‘Cards stacked against’ farmers as change backed

Otago Regional Council chief executive Richard Saunders against a backdrop of the Manuherikia...
Otago Regional Council chief executive Richard Saunders against a backdrop of the Manuherikia River. Image: ODT graphic
Farmers fear the "cards are stacked against" them after a crucial report backed significant change to how much water they take from the Manuherikia River.

Otago Regional Council chief executive Richard Saunders said the report presented to councillors yesterday was an important milestone ahead of consultation on the council’s land and water plan.

The report, requested by councillors two years ago, provided information to support forthcoming staff recommendations on flow options and it would help inform council decisions, he said.

The "science recommendation" in the 47-page summary of hydrology modelling and ecological evidence was for the river to eventually have a minimum flow of between 2000litres and 2500litres per second at the Campground site in the lower Manuherikia.

Matakanui Station owner and Manuherikia Catchment Group interim chairman Andrew Paterson said minimum flows at those levels would force farms into drought.

The flow levels suggested could devastate the economy of the community that relied on the river.

"There’s a lot of worried farmers.

"There’s been a concerted campaign against the Manuherikia leading up to this — and against farming in the Manuherikia — and that’s very disappointing.

"There’s a lot of good work going on in the community to look after the river.

"It’s our lifeblood, the river, and essentially that’s going to be cut off from us.

"It’s going to have a huge effect.

"It seems very much that the cards are stacked against us."

At yesterday’s briefing, council biodiversity team leader Pete Ravenscroft said the irrigators’ voluntary minimum flow of 900litres per second at Campground was "definitely not looking after the river".

Despite the strong belief in the community that without Falls Dam at the top of the Manuherikia Valley the river would dry up, the hydrology suggested that would "never" naturally occur.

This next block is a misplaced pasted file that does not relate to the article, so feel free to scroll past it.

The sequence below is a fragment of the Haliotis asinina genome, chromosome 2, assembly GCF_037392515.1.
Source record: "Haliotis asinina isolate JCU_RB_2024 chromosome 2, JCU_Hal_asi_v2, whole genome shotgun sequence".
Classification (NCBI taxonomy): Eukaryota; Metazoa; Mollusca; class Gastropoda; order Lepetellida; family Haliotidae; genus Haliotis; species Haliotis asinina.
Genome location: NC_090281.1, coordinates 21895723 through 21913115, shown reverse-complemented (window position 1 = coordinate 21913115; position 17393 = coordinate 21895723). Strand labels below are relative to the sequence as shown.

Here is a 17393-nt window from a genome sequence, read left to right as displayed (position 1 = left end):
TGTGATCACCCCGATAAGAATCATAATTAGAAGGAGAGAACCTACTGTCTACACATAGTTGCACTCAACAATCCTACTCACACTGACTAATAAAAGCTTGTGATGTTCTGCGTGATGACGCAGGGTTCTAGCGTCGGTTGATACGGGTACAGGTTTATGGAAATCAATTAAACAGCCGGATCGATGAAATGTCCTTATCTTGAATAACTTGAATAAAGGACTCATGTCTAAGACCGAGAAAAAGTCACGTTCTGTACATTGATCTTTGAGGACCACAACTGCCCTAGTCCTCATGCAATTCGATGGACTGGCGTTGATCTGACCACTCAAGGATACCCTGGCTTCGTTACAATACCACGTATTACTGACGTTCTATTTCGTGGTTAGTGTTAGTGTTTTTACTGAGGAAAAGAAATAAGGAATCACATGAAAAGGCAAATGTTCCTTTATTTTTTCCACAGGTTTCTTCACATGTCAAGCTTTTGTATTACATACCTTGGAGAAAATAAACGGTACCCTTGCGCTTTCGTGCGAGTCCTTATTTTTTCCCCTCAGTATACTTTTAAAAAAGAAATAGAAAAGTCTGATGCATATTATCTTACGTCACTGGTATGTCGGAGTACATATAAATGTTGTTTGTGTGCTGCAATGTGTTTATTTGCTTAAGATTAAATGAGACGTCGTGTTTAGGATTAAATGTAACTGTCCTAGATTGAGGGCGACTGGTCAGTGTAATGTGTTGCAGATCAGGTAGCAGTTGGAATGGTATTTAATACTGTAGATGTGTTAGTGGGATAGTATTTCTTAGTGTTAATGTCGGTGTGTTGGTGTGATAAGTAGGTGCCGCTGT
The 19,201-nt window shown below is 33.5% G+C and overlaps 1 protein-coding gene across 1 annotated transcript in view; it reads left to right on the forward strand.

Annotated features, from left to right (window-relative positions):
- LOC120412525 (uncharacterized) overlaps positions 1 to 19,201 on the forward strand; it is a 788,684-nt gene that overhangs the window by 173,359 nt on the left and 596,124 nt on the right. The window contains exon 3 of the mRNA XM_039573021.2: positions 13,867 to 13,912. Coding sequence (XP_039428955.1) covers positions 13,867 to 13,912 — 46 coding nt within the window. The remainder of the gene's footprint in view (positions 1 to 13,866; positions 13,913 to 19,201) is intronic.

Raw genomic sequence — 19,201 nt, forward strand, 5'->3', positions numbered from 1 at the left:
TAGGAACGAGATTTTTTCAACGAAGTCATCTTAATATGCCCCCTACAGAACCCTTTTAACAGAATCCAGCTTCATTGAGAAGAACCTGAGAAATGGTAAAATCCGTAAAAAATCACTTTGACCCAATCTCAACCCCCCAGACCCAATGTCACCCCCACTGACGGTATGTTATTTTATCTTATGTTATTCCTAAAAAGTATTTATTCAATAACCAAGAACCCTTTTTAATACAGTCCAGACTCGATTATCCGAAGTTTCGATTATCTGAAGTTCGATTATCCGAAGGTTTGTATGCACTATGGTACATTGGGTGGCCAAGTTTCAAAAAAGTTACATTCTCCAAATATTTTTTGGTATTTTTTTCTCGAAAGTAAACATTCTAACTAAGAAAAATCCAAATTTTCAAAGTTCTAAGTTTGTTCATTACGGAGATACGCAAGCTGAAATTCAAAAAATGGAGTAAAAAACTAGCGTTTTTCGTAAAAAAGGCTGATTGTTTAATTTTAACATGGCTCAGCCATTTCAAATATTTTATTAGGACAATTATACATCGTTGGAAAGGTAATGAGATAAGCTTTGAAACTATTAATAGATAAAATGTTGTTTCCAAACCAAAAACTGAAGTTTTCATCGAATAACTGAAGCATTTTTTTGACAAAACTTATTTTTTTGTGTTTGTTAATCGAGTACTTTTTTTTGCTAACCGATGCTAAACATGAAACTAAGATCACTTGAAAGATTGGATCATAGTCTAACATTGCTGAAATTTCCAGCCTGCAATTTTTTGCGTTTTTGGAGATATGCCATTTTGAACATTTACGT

While it was quite possible locals had seen the river dry up in the past, it would have been because of abstraction, he said.

The hydrology modelling in the report showed that in a natural state, the river at Campground would have never dropped below 2000litres per second from 1974 to 2020.

It would have dropped to 2500litres per second once about every 25 years.

Forest & Bird Dunedin branch committee member and Otago Fish & Game environmental officer Nigel Paragreen said the report showed just how much pressure the river was under.

Deputy chairman Cr Lloyd McCall, who chaired yesterday’s briefing, said the report findings would be used alongside cultural and economic impacts to inform council policy decisions.

"It will be essential to support the communities involved and provide an adequate transition period to meet any increased level of protection for the health of the river."

Cr Andrew Noone said he was comfortable councillors had received "robust defendable science" to be used in council policy.

Crs Alan Somerville and Alexa Forbes said they were comfortable with the report as a basis for decision-making.

Cr Kevin Malcolm said by the time minimum flows were set, the council would need a "very clear plan in place" to ensure the affected communities had support to reach those levels.

Cr Gary Kelliher, who lives in the Manuherikia and has declared a conflict of interest, said he chose to not be in the room for the briefing, but his phone had "been running hot" with distressed and frustrated farmers as the detail of the report filtered out.

Cr Michael Laws said he believed a change in government after the October election could change the national freshwater management directive "which really sets the agenda on this issue".

Nevertheless, the work outlined in the report was important.

"I think it’s inevitable, whichever side of this argument you’re on, that this is going to end up in the Environment Court and potentially in the High Court."